The first semester of college is hard. Adjusting to the new environment, making new friends, being separated from family, meeting the new roommate, and taking college-level classes all make for a very stressful time.
While most students have some sort of family member in or graduated from college, a minority of the student population does not have this advantage. This minority group consists of First Generation students.
First Generation students, by definition, are students whose parent(s) did not attend college and/or obtain a college degree.
According to mental health experts from the Wellness Center, FG students have a higher risk of exposure to a multitude of disadvantages than non-FG students. For example, FG students are more likely to enter college with little to no knowledge of college jargon, traditions, or expectations.
“I really had no idea what to expect when I got here,” stated an anonymous Junior. “I didn’t know any of the slang. I didn’t know how to address my instructors. Nothing. It was so confusing for the longest time.”
FG students also tend to feel extra pressure from themselves and their families to do well. This pressure may be amplified by the stress of adjusting to classes.
“Since you’re not paying for school, there’s a lot of added pressure to do well,” noted Freshman Jaquela House.
Drop-out rates are also higher among FG students. This may be because of an inability to balance the different aspects of their lives (family, friends, school, work, etc.), difficulty dealing with being separated from their family, a feeling of isolation or pressure, or an incapacity to overcome cross-cultural differences.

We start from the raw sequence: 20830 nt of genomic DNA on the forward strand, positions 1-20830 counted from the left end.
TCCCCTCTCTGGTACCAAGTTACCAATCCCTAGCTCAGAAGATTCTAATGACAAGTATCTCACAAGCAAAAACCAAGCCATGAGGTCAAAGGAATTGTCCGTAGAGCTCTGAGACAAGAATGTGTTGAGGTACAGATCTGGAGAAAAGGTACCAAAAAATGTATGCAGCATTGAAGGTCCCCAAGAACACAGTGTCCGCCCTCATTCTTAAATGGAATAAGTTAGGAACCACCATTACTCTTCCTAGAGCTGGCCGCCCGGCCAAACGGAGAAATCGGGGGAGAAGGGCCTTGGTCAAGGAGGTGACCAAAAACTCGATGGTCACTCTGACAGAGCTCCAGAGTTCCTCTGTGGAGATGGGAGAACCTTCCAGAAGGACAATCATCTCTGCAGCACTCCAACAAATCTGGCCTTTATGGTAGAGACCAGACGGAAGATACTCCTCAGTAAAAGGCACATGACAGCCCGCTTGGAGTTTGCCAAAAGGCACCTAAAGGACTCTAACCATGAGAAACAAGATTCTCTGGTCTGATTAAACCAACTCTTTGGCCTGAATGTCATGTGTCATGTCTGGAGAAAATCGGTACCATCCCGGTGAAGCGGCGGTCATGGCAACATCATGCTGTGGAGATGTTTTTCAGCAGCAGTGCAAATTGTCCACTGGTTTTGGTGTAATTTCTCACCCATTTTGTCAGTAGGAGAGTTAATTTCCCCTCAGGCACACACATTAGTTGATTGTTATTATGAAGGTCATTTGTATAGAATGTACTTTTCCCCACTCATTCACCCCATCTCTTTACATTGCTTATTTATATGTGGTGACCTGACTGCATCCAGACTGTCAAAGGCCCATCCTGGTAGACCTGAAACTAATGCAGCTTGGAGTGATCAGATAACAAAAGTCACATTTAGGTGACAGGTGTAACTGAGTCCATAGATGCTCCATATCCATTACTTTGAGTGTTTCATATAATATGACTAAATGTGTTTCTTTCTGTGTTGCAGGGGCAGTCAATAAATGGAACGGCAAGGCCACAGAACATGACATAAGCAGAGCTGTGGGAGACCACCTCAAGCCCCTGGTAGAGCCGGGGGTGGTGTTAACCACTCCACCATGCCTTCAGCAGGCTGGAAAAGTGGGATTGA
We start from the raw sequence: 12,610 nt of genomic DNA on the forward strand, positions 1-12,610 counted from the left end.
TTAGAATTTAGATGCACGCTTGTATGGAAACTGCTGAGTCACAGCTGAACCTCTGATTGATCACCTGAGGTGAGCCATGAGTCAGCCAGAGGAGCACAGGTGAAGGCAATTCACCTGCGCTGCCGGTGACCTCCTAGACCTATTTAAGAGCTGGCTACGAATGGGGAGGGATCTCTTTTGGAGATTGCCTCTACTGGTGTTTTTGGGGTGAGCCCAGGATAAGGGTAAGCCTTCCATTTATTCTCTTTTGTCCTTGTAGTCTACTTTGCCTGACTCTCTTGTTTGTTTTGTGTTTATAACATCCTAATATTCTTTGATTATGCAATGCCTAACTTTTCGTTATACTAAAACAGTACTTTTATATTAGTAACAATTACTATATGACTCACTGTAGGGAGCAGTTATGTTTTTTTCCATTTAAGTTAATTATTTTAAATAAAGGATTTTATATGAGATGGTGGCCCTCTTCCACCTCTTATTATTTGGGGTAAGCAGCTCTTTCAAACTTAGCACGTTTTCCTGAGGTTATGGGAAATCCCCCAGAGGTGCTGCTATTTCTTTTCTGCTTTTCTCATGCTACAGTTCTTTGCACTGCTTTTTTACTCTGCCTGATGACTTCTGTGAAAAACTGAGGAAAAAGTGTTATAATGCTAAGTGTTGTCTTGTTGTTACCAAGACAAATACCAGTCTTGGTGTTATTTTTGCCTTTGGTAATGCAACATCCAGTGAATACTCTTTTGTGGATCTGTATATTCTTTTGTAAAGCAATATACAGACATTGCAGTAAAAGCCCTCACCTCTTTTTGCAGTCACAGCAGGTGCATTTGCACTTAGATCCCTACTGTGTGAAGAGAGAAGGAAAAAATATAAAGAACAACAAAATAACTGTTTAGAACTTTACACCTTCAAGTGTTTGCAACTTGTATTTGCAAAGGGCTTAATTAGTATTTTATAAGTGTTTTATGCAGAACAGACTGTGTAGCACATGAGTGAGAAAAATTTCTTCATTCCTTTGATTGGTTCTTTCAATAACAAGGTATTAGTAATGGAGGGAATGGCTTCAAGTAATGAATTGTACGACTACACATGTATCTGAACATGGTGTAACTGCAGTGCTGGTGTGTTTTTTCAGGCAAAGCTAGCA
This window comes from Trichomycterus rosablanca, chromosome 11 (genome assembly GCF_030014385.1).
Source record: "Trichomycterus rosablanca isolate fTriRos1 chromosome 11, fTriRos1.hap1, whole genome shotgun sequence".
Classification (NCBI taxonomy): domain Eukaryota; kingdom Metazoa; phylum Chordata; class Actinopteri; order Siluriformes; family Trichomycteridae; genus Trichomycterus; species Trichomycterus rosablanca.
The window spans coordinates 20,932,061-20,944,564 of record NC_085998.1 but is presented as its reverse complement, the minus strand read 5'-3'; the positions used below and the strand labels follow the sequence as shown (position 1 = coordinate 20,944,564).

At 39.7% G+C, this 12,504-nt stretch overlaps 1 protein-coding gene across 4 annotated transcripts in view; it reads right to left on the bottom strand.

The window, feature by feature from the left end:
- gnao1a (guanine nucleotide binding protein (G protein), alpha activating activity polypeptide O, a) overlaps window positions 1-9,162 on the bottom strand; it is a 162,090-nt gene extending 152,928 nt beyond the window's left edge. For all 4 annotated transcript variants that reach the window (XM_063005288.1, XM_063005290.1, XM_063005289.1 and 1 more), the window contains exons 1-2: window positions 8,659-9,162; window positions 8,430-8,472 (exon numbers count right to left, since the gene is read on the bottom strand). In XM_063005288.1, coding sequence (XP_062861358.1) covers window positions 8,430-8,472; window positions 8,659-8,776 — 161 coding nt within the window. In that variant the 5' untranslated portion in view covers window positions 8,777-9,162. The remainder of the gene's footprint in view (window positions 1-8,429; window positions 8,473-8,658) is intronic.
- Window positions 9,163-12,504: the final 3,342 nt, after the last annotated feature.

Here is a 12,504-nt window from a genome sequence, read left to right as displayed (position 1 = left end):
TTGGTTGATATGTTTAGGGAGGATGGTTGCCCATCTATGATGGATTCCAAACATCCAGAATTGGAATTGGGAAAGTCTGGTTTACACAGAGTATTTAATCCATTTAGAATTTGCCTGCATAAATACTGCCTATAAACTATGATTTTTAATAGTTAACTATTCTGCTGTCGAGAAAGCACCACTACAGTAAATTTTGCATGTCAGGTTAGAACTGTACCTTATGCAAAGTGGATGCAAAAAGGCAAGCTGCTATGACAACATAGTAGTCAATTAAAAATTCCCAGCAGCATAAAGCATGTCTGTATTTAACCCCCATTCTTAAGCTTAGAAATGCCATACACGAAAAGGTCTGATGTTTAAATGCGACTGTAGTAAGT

“It’s hard to balance work, family, school, and such” stated an anonymous Sophomore. “Even though I’ve been doing it for a while, sometimes it does get tough and my grades do suffer for it.”
While FG students are a minority population now, this may change in the next few years here at McDaniel.
“Our population of FG students has increased sharply in the past 5 years,” commented Dean Violanti.
As of now, about 40% of McDaniel College students are FG students, according to the Wellness Center.
A lot of FG students have shared feelings of excitement and anxiety about moving away from family, doubt of their academic worthiness and ability, responsibility to pay for school and to contribute to their family despite distance, a duty to maintain their individual identity, and a sense of confusion in reference to college policies, procedures, and/or resources.
“First generation college students feel very isolated and alone. They assume that no one else understands their experience,” commented Erin MacDougall from the Wellness Center.
To prevent these feelings from proving too overwhelming, the mental health experts of the Wellness Center recommend the following:
- Get involved in different clubs and non-academic activities. This way, FG students will feel more connected to the campus community and receive support from it.
- Talk to others about your experiences. Mental health experts at the Wellness Center can give support to FG students.
- Be friendly! Introduce yourself to people in your classes and exchange contact information. You never know who could be a future study friend, or even a friend outside of class.
- Participate in class as much as possible. Sit in the front and communicate with your professors in and out of class as much as possible.
- Use any and all resources. McDaniel offers a variety of student-geared resources on campus.
- Prepare yourself for harder classes. College classes are an entirely different experience and adjusting to them can be difficult.
- Your grades may take a downward dip in the first semester. This is normal. Work with your professors as much as possible to get them back up.
- Maintain a balance. FG students have a lot to manage. Get organized, manage your time, and create a schedule for yourself.
- Patience is important. Adjusting to college life takes time; it won’t happen immediately.
“[First generation students] have many resources on campus and people that can understand. Talking about the experience can be transformative. I would encourage them to share their experience with another first generation college student and get help from an on campus resource,” added MacDougall.
For more information on resources available to help First Generation students, see Erin MacDougall from the Wellness Center